Weigh Proficiency, Assess Content
Students who are still working to master the English language are being held to the same reading and math proficiency targets as native English-speakers.
Susan B. Martin, who directs the English-Language Learning Program for Lewiston, Maine’s school district, thinks the federal No Child Left Behind Act is a good idea. Its application, however—especially when it comes to the testing requirements for English-learners—is another matter, she says.
“The original idea behind NCLB is that we should treat all kids the same—all kids are entitled to the same set of standards,” says Martin, whose district of 5,000 students includes hundreds of African refugees. “Where it’s gone astray is assuming that all kids, including ELL kids, can meet those standards in the same amount of time.”
The challenge for Lewiston, and for thousands of districts nationwide, is to satisfy two very different mandates of the federal law: assessing how well non-English-speakers are learning the language, while holding them to the same reading and math proficiency targets required of native English-speakers.
For Lewiston, a city of about 35,000 some 45 minutes north of Portland, that means working with refugees from Somalia and other African countries whose families began settling there in early 2001. About 17 percent of the district’s students are now English-learners, and many of them, Martin says, had no experience with formal schooling in any language.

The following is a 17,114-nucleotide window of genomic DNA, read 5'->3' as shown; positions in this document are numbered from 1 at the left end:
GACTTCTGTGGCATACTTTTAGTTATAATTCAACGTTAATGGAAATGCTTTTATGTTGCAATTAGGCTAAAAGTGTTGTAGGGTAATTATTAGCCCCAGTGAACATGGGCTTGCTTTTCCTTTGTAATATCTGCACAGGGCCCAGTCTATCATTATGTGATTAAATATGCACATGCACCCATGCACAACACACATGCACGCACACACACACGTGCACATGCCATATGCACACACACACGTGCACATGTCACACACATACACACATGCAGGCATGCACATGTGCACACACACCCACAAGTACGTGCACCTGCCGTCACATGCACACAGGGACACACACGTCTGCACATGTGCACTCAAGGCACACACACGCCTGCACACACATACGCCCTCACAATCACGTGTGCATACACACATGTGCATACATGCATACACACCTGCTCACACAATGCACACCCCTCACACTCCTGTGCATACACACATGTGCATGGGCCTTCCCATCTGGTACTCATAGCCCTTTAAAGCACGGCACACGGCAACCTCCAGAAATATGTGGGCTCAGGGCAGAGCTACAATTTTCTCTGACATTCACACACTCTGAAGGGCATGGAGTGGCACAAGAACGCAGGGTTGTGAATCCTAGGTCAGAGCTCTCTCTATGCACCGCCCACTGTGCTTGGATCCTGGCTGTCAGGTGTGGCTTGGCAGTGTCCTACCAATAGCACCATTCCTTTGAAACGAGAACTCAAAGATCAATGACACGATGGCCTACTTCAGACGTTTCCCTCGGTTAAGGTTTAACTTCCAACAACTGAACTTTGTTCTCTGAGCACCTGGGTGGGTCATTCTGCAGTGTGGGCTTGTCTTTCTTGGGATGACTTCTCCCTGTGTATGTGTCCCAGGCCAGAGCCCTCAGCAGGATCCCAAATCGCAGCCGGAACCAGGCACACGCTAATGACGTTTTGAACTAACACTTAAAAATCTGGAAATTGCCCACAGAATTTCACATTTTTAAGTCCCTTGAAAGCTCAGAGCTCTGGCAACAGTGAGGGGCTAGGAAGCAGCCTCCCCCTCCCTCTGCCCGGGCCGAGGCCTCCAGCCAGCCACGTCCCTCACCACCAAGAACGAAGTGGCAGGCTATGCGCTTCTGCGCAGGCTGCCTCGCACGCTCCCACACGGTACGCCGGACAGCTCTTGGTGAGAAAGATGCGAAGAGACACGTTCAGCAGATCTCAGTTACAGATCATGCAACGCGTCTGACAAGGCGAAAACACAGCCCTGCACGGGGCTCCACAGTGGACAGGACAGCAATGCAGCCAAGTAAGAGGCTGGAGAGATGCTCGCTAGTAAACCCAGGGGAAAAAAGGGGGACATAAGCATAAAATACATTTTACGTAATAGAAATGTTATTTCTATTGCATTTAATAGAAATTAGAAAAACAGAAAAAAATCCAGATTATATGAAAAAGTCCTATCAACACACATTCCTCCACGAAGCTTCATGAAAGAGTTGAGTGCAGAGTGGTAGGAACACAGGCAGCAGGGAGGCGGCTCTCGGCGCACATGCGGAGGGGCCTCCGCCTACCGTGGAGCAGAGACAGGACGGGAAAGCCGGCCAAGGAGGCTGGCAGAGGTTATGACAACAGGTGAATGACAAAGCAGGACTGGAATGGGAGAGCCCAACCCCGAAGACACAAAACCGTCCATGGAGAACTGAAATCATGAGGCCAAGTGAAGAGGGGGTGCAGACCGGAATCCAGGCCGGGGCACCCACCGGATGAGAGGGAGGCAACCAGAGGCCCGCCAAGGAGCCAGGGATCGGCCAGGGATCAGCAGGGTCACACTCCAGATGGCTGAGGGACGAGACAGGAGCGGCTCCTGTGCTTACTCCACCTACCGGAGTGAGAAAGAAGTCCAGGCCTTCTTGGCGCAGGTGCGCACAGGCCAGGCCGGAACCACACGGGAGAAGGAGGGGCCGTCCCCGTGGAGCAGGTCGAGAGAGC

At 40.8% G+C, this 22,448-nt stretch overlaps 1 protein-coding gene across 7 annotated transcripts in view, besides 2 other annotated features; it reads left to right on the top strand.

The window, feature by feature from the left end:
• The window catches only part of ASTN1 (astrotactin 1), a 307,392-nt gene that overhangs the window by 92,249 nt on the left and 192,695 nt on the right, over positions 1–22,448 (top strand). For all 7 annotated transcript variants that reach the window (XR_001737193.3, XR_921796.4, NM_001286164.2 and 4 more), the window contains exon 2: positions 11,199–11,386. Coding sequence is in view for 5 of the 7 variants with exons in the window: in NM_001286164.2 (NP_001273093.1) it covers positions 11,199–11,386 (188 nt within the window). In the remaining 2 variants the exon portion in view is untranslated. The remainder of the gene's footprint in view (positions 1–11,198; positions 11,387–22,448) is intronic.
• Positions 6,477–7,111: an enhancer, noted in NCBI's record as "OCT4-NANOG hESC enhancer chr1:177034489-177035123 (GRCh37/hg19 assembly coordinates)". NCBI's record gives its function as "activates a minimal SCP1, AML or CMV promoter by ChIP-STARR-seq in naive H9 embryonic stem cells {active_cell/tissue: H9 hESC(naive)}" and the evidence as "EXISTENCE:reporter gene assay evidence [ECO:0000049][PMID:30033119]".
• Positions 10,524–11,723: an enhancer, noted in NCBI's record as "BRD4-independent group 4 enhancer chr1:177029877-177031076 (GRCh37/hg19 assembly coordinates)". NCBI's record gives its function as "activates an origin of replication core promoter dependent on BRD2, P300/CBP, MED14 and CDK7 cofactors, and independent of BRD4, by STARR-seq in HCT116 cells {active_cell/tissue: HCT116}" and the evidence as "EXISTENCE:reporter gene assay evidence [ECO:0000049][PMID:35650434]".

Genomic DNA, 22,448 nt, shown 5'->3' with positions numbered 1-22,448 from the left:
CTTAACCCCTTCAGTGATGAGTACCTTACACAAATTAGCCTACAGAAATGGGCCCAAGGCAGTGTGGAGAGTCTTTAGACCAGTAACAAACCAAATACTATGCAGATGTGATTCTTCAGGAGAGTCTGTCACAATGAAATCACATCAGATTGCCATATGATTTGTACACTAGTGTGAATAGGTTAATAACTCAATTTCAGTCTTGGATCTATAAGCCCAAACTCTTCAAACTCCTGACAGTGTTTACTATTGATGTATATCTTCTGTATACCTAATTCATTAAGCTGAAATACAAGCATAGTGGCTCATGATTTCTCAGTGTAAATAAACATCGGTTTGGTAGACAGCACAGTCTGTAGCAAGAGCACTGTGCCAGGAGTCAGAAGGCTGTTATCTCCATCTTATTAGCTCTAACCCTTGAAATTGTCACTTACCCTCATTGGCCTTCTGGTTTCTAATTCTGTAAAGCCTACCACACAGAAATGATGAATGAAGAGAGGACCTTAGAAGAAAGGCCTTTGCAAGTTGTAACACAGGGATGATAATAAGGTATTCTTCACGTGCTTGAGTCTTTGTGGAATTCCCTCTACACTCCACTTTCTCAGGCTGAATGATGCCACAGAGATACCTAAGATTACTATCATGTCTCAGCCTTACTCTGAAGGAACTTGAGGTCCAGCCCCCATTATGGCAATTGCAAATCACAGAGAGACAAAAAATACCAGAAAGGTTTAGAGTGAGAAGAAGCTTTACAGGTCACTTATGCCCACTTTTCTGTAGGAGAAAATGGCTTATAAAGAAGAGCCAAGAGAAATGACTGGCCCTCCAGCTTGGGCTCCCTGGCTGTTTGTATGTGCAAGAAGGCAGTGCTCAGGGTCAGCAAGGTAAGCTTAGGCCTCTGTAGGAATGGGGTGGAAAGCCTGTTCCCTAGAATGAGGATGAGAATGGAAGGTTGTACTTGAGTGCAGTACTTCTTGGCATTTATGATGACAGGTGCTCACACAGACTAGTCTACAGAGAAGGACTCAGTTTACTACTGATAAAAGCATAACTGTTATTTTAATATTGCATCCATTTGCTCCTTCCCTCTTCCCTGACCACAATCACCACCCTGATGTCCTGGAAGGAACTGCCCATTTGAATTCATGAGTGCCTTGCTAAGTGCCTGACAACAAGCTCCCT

And yet, under NCLB, English-language learners must be included in regular state mathematics and reading tests designed for native English-speakers. English-learners must also be tested annually on an English-proficiency assessment.
“Our [limited-English-proficient] kids who have been in school less than three years may have made great progress, but they aren’t going to be at grade level,” Martin says. “We’re having 20-year-olds walking into high school and wanting to go to school, and we welcomed them, but they’re not going to graduate with a high school diploma.”
Largely because of how their English-learners perform, schools in Lewiston with large immigrant populations have been labeled as unable to meet achievement goals under NCLB, says Martin.
“If I went to Africa and studied for two years and I had to take the SAT [in an African language],” she noted, “I probably wouldn’t do very well, and it wouldn’t be because the school was failing or because I wasn’t very smart.”